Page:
Analyzing the Cash Flow Statement

By Stock Research Pro • April 12th, 2009

The Cash Flow Statement (CFS) or “statement of cash flows” is a financial statement that records the cash and cash equivalents entering and leaving a company. The “cash inflow” is the money coming into the business, while the “cash outflow” is the money going out. Cash is the lifeblood of any business since, without it, no business can function. A fundamental investor must have an accurate picture of cash flow to effectively evaluate a company. The CFS provides investors with the opportunity to better understand a company’s operations, its cash flow sources and how the business is spending its money. As a tool for fundamental analysis, the cash flow statement can help determine the viability of a company, particularly its ability to meet short-term liabilities.

The Three Parts of the Cash Flow Statement

The cash flow statement is partitioned into three segments:

Operating activities describe the production, sale and delivery of products and the company’s collection efforts.

Investing activities might include purchasing an asset (such as land or equipment) or any loans the company might have made.

Financing activities detail cash inflows from company investors and outflows (dividends) to shareholders.

Proper Analysis is Dependent Upon Consistency

A thorough review of a company’s cash flow statement with comparisons to previous periods can help a fundamental investor in assessing the financial health of an organization. The key to proper analysis is in consistency- adhering to specific criteria regarding which types of cash flows belong in which of the three segments. Any meaningful comparisons between statement periods rely on uniform definitions.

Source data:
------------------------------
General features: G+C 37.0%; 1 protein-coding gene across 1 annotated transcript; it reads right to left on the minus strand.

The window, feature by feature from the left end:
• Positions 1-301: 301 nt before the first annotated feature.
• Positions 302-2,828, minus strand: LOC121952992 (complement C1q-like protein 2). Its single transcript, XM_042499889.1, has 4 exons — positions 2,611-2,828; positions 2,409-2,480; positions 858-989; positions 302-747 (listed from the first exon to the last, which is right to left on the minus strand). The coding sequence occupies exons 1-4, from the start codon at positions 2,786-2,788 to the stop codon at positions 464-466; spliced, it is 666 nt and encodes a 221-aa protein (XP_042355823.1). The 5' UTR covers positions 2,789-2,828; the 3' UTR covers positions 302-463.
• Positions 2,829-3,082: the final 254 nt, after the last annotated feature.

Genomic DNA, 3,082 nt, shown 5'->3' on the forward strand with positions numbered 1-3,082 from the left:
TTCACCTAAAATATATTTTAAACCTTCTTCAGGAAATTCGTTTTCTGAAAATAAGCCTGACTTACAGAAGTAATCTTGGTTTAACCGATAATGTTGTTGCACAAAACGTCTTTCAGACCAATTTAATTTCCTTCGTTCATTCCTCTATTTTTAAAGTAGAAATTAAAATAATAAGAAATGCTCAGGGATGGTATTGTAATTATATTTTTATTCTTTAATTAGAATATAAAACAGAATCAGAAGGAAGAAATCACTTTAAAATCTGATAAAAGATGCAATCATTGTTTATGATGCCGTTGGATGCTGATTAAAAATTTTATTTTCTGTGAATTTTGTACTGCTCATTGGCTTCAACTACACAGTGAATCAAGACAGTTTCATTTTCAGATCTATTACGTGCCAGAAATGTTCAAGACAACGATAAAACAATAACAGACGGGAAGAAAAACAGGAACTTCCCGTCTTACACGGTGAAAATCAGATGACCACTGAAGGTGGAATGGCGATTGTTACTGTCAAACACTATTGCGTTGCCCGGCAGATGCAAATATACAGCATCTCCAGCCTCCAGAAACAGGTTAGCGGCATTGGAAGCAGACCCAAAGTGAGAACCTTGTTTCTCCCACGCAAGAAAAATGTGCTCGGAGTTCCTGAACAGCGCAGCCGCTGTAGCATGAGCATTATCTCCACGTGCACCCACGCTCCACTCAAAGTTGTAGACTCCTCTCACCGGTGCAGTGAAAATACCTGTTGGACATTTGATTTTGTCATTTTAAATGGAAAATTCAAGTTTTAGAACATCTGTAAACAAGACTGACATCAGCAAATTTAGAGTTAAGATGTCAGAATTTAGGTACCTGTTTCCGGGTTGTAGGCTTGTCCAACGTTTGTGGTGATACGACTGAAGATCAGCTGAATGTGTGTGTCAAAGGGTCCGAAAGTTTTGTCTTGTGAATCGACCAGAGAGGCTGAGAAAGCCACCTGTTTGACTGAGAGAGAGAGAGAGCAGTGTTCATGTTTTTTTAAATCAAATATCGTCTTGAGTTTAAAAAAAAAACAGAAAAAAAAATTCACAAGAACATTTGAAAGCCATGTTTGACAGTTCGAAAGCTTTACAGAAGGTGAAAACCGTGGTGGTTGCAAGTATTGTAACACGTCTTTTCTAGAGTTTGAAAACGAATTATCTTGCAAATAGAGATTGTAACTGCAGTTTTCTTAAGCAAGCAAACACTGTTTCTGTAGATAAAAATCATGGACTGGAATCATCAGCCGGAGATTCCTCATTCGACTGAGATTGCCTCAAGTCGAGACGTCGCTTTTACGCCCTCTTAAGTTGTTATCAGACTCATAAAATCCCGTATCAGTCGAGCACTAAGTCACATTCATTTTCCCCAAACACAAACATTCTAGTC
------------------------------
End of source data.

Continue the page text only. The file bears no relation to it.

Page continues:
One of the benefits of analyzing a cash flow statement is that the investor can determine if there has been a change in efficiency (good or bad) in any of the revenue-generating processes within the company.

What to Look for When Analyzing Cash Flow Statements

If the cash from the company’s operating activities is consistently higher than the company’s net income, then the company’s earnings are considered to be high quality. Otherwise, investors would be left to wonder why net income is not being converted into cash.

A company can increase its perceived shareholder value by consistently generating more cash than it is using.


The above information is educational and should not be interpreted as financial advice. For advice that is specific to your circumstances, you should consult a financial or tax advisor.


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